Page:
Chronic fatigue syndrome is characterized by weakness and fatigue that just does go away and may last up to 6 months or longer. While it continues to be reported more often in adults between the ages of 40-50, small children are also plagued with CFS, as well. Chronic fatigue syndrome affects 0.2-2.3% of children or adolescents, but it is more common in adolescents (CDC).
What is CFS
Chronic fatigue syndrome symptoms do not go fade, after a brief or long rest, unlike acute fatigue. While there is no factual origin of CFS, but many medical experts believe that it may be followed by influenza virus or mononucleosis (mono, which is caused by Epstein-Barr) illnesses.
Children that experience severe or chronic fatigue after 3 months should be evaluated for CFS. While many medical experts believe that a child should not reach the threshold, 6 months of chronic fatigue, instead they should be evaluated as soon as possible to rule out hypothyroidism, myocarditis, allergic rhinitis, celiac disease, and rheumatoid arthritis.
Chronic Fatigue Syndrome Causes
While there has been no genuine identified causes linked to chronic fatigue syndrome, many experts feel that symptoms are brought on by immune disorders, trauma, bacterial infections, toxins, and stress. Epstein-Barr virus, human herpesvirus 6 (HIV, XMRV), enterovirus, rubella, candida albicans (yeast), and mycoplasma (atypical pneumonia) infections.
Chronic Fatigue Syndrome Test
There is no laboratory testing or biomarkers for chronic fatigue syndrome, which makes it very difficult to diagnose. Diagnostic and laboratory testing is used to rule out the above diseases and disorders, along with these findings and the duration of the chronic fatigue symptoms are utilized to diagnose this syndrome.
During the physical exam, the children will have difficulty making a genuine description of their symptoms, which only makes it more difficult to obtain a genuine diagnosis. Nutritional deficiency has not been linked to CFS either.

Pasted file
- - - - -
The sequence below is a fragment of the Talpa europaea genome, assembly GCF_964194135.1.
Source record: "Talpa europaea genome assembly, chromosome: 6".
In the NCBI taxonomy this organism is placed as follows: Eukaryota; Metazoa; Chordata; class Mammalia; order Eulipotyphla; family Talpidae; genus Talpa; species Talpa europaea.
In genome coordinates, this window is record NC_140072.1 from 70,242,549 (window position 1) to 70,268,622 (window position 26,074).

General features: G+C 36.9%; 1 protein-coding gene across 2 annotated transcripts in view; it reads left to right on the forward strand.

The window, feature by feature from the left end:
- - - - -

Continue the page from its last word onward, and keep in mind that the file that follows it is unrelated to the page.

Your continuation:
CFS Remission and Relapse
Many children and adults alike, will experience remission and relapse phases. During the remission period, the individual will not exhibit symptoms, but during the relapse phase, the symptoms will be reappear with a vengeance. These patterns are very unpredictable and may last from several weeks, months, or even years. The relapse period can be triggered by the above disorders, infections, and viruses.
There are some that have experienced CFS only to go into remission, with any type of relapse, but this is very rare.
Chronic Fatigue Syndrome Treatment
As of now, there is not treatment or medication that is effective in treating chronic fatigue syndrome.
- Mental and physical condition is continuously monitored
- Keeping trigger factors at bay
- Physical therapy
- Defining coping techniques
- Daily activity management
- Treating and managing symptoms
Chronic Fatigue Syndrome Symptoms
- Musculoskeletal aches and pains (no inflammation or edema noted)
- Swollen and tender lymph nodes
- Decreased focus factor
- Abnormal sleep pattern
- Alterations in memory functions
- Sore throat
- Irritable bowel symptoms
- Night sweats
- Visual disturbances (light sensitivity, blurred vision)
- Mental disturbances (depression, anxiety, mood swings)
CFS can lead to disability, just as lupus, end-stage renal disease,, and COPD. Food, odor, prescription drugs, and chemical allergies may also develop over time. Children will experience difficulties in physical activities and educational performances in school, as well as adults with work performances.
Chronic Fatigue Syndrome Diet
Antioxidants can boost the immune system, so it is important to include a lot of high antioxidant in your diet. Avoid foods and beverages that contain a high intake of trans fat, cholesterol, sugars, alcohol, and sodium, because these can trigger or worsen CFS symptoms.
- Protein are required for growth and maintaining healthy body functions
- Vegetables and fruits that contain a high content of antioxidants, nutrients, and vitamins
- Low-fat dairy products (vitamin D and calcium